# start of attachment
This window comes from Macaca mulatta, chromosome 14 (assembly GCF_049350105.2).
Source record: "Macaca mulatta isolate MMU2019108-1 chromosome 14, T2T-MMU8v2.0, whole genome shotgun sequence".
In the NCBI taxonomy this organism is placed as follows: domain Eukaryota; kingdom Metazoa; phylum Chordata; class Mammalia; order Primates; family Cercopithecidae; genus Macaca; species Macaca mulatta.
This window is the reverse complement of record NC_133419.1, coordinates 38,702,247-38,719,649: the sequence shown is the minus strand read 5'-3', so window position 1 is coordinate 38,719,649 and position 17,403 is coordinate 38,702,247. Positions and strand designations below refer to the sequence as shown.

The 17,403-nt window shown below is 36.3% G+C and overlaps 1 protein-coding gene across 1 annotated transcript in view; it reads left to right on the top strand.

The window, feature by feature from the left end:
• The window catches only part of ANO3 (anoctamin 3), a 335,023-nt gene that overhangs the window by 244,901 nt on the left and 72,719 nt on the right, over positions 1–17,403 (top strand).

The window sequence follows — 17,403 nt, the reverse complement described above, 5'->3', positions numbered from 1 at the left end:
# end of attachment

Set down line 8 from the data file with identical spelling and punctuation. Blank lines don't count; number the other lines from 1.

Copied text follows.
The window sequence follows — 17,403 nt, the reverse complement described above, 5'->3', positions numbered from 1 at the left end: